Saturday November 29 2008
As usual, it’s not Watergate, it’s just slightly irritating. “Down’s births increase in a caring Britain”, said the Times: “More babies are being born with Down’s syndrome as parents feel increasingly that society is a more welcoming place for children with the condition.” That’s beautiful. “More mothers are choosing to keep their babies when diagnosed with Down’s Syndrome” said the Mail. “Parents appear to be more willing to bring a child with Down’s syndrome into the world because British society has become increasingly accepting of the genetic abnormality” said the Independent. “Children’s quality of life is better and acceptance has risen”, said The Mirror.
Their quoted source was no less impeccable than a BBC Radio 4 documentary presented by Felicity Finch (her what plays Ruth Archer), broadcast on Monday. “The number of babies with down syndrome has steadly fallen, that is until today, when for the first time ever that number is higher than before, when testing was introduced.” I see. “I’m keen to find out why more parents are making this decision.” They’re not. “I was so intrigued by these figures that I’ve been following some parents to find out what lies behind their choice.” Felicity. Wait a second. The entire founding premise of your entire 27 minute documentary is wrong.
There has indeed been a 4% increase in Down’s syndrome live births in England and Wales from 1989 to 2006 (717 and 749 affected births in the two years respectively). However, since 1989 there has also been a far greater increase in the number of Down syndrome foetuses created in the first place, because people are getting pregnant much later in life.
What causes Down syndrome? We don’t really know, but maternal age is the only well-recognised association. Your risk of a Down syndrome pregnancy below the age of 25 is about 1 in 1600. This rises to about 1 in 340 at 35, and 1 in 40 at the age of 43. In 1989 6% of pregnant women were over 35 years of age. By 2006 it was 15%.
The National Down Syndrome Cytogenetic Register holds probably the largest single dataset on Down syndrome, with over 17,000 anonymous records collected since 1989, and one of the most reliable resources in the search for patterns and possible causal factors. They have calculated that if you account for the increase in the age at which people are becoming pregnant, the number of Down’s Syndrome live births in the UK would have increased from 1989 to 2006: not by 4%, but from 717 to an estimated 1454, if screening and subsequent terminations had not been available.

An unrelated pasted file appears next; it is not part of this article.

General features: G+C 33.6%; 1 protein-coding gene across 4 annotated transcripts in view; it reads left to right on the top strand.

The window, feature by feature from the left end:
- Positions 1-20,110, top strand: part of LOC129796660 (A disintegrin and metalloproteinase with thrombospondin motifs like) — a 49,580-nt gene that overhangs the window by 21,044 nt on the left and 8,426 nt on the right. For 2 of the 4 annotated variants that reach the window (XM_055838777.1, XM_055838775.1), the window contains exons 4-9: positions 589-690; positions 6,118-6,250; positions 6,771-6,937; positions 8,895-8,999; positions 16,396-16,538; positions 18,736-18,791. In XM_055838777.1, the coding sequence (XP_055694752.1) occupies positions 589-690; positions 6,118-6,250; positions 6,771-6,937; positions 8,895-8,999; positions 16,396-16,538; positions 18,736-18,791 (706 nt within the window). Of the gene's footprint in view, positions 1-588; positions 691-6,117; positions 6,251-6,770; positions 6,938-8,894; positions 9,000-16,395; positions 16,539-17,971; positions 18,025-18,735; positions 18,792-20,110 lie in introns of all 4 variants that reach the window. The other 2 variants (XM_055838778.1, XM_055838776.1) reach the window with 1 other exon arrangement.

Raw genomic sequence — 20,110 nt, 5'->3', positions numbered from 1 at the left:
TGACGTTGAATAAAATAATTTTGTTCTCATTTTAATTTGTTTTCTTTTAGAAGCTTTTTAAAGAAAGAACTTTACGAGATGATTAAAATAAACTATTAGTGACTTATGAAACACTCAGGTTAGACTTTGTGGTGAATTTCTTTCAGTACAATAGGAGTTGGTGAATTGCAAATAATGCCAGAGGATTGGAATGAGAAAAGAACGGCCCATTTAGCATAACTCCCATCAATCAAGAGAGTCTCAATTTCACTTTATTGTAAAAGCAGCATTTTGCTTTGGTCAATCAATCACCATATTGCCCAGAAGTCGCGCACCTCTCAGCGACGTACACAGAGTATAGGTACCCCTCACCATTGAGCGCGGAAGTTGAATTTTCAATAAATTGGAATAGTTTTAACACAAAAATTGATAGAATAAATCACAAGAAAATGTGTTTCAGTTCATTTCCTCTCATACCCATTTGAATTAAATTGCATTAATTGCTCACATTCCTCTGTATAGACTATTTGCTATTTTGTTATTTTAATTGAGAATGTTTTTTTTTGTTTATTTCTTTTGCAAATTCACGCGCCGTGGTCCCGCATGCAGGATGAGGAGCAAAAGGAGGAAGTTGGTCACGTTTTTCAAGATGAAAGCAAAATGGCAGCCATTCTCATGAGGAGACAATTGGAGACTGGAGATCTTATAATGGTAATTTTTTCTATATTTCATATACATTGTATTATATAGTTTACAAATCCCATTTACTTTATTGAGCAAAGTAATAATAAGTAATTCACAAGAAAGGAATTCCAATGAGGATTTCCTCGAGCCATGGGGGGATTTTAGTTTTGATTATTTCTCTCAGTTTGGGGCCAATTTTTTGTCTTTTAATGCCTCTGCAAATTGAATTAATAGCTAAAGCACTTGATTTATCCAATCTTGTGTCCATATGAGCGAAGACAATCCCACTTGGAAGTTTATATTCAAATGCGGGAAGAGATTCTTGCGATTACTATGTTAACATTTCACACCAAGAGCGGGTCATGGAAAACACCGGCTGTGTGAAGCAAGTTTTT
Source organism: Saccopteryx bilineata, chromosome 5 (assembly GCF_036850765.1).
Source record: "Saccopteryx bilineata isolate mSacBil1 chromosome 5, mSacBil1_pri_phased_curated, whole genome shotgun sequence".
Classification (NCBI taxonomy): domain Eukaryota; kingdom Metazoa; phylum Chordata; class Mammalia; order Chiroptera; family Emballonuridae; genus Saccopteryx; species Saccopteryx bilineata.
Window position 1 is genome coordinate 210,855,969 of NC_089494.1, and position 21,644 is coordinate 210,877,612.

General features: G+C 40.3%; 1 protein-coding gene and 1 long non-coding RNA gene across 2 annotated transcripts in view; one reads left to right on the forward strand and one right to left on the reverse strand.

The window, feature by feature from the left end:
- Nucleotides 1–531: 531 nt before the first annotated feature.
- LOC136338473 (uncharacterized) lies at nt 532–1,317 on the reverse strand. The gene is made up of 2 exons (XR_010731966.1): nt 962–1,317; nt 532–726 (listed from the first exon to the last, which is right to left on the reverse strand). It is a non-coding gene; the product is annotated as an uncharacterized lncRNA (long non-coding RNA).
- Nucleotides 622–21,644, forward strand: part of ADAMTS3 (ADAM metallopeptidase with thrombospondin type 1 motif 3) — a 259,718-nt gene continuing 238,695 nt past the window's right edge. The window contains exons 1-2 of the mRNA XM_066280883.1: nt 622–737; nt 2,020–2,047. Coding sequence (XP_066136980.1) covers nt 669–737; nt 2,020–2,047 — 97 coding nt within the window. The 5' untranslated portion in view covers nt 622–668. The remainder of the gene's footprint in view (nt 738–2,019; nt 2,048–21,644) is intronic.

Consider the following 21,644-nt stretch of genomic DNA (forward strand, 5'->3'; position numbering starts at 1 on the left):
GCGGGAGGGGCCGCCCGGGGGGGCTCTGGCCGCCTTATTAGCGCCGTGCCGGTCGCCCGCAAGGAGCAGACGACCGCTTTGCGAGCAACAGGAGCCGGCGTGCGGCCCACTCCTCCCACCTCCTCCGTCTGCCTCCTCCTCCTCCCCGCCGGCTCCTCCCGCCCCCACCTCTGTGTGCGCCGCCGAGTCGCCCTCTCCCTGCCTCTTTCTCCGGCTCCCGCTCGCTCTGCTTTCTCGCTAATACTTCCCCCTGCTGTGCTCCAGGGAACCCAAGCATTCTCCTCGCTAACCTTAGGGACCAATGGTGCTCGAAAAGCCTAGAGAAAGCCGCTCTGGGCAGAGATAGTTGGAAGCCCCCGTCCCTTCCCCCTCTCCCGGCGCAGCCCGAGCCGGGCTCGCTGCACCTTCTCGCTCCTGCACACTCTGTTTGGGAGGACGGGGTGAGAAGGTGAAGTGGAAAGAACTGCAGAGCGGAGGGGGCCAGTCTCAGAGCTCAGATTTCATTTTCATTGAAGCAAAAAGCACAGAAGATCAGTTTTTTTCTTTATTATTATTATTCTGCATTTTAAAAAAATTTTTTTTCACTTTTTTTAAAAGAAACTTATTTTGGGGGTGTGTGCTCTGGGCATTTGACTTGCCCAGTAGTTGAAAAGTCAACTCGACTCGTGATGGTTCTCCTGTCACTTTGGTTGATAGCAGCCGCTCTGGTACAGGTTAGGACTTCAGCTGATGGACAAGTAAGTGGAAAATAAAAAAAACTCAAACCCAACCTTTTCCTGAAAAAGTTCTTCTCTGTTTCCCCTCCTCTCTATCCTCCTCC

Except, of course, antenatal screening is widely available, it is widely taken up, and contrary to what every newspaper told you this week, it is widely acted upon. More than 9 out of ten women who have an antenatal diagnosis of Down’s syndrome decide to have a termination of the pregnancy. This proportion has not changed since 1989. This is the “decisions” that Felicity Finch, Radio 4, the Mail, the Times, the Mirror, and the rest are claiming more parents are taking: to carry on with a Down syndrome pregnancy. This is what they are taking as evidence of a more caring society. But the figure has not changed.
Crass and insensitive moral reasoning helps nobody. If I terminate a Down syndrome pregnancy, is that proof that society is not a warm caring place, and that I am not a warm caring person? For many parents the decision to terminate will be a difficult and upsetting one, especially later in life, and stories like this make a pretty challenging backdrop for making it. This would have been true even if their figures had been correct, but as is so often the case, for those with spare flesh to wave at strangers, their facts and figures are simply incorrect.
The National Down Syndrome Cytogenetic Register felt obliged to issue a thorough clarification. The thoroughly brilliant “Behind the Headlines” service on the NHS Choices website took the story to pieces, as they so often do, in their daily round up of the real evidence behind the health news (disclosure: I had a trivially tiny hand in helping to set this service up).
Everybody ignored them, nobody has clarified, and “Born With Down’s” remains Radio 4’s “Choice of the Day” on the Radio 4 website.
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